Aim: To determine the anticholinergic burden (ACB) of an Australian primary care population.
Method: A cross-sectional study was undertaken of medication data from 11 general practices. Participants were active patients aged 65 years and over seen at least 3 times in the last 2 years (n = 4853). The ACB score was calculated based on a UK peer-reviewed scoring system (Fox) and a modified scale (Fox-plus) that included medications not present in the Fox scale. The main outcome measure was total ACB from prescribed medications.
Results: A Fox ACB score ? 4 is associated with increased risk of morbidity and mortality, 249 (9%) females, 130 (6%) males and 379 (8%) overall fell in this category. Applying the Fox-plus ACB scale, 983 (36%) females, 630 (30%) males and 1613 (33%) overall fell in this category.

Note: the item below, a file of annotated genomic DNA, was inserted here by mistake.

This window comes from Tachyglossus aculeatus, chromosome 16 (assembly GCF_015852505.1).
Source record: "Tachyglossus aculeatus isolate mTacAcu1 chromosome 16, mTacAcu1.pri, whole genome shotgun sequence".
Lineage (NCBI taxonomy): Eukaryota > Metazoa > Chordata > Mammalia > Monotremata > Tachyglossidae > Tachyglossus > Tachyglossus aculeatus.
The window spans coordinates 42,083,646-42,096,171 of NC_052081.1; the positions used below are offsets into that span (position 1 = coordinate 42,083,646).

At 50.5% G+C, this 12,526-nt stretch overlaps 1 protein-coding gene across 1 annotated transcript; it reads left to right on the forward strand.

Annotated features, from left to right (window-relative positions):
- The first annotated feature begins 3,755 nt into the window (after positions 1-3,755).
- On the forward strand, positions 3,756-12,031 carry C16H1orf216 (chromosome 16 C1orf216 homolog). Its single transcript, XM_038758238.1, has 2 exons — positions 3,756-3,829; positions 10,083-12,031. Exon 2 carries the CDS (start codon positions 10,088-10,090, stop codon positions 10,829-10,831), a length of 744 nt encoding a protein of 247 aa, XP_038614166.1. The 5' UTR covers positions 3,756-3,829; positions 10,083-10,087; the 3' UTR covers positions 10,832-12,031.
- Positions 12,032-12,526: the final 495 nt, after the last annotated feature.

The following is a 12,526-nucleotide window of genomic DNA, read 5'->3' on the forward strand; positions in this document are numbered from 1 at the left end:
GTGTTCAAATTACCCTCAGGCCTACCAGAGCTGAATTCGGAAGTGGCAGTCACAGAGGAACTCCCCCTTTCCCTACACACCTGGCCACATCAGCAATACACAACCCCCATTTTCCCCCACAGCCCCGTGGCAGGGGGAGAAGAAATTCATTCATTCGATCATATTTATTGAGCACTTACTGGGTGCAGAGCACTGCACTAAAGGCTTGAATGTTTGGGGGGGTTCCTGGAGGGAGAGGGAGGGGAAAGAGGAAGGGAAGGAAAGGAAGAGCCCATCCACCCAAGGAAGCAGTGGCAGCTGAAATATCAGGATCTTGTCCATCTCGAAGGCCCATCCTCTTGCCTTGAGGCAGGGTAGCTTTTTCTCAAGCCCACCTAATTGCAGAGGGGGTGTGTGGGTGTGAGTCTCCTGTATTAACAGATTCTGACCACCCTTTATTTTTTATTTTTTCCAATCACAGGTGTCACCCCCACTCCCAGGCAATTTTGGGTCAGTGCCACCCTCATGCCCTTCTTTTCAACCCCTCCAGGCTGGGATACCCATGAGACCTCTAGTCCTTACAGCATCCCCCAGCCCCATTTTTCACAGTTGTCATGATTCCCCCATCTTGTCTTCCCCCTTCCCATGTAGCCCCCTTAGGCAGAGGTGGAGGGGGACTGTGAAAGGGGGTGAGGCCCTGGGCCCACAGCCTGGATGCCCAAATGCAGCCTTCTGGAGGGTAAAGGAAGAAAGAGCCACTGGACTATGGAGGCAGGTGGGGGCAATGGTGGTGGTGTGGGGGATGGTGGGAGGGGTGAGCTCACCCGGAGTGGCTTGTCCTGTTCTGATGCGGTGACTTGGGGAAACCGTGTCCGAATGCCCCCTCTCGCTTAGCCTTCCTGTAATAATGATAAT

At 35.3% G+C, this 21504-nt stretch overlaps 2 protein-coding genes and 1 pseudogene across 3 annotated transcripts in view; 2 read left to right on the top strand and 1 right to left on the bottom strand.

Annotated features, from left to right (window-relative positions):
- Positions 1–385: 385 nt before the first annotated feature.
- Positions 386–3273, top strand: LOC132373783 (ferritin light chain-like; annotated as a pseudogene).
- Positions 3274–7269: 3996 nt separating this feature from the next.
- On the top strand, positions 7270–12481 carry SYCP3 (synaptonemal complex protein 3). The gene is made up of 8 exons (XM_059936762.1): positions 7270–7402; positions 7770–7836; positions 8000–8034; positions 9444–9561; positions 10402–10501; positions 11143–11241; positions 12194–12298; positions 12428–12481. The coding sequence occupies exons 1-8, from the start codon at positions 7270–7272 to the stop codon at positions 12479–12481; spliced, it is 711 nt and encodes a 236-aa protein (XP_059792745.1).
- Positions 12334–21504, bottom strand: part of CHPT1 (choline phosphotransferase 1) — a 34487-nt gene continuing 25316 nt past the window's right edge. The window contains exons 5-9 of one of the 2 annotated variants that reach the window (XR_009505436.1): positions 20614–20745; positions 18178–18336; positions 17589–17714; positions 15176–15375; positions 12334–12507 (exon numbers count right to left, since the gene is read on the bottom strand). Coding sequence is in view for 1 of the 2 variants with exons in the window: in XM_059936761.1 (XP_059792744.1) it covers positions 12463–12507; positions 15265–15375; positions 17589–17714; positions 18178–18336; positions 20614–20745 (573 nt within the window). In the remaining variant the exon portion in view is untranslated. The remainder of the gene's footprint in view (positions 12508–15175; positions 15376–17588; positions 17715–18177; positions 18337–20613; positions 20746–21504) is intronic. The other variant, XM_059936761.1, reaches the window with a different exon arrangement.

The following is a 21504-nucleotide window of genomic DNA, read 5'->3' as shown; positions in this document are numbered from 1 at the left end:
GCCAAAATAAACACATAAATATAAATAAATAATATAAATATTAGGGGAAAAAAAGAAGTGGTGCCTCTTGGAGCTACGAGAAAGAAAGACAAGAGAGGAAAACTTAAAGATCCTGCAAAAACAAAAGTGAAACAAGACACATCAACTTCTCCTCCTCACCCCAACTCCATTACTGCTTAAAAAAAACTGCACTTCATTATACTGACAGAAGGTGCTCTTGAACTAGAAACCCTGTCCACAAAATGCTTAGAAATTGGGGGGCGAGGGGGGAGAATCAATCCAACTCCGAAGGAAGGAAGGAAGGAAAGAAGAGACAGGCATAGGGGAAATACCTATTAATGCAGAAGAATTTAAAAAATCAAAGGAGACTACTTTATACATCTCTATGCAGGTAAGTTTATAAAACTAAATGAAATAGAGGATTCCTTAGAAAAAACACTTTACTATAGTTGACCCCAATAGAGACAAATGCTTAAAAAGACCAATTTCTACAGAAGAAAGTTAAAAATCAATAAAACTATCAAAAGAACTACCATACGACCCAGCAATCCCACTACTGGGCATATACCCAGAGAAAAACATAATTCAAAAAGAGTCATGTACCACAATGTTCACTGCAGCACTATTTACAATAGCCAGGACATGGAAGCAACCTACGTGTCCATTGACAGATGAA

Conclusion: A large proportion of the elderly population may have cognitive impairment because of their therapy. Alternative medications or strategies are needed to maintain therapeutic benefits with a low ACB.
|Number of pages||4|
|Journal||Journal of Pharmacy Practice and Research|
|Publication status||Published - Sept 2013|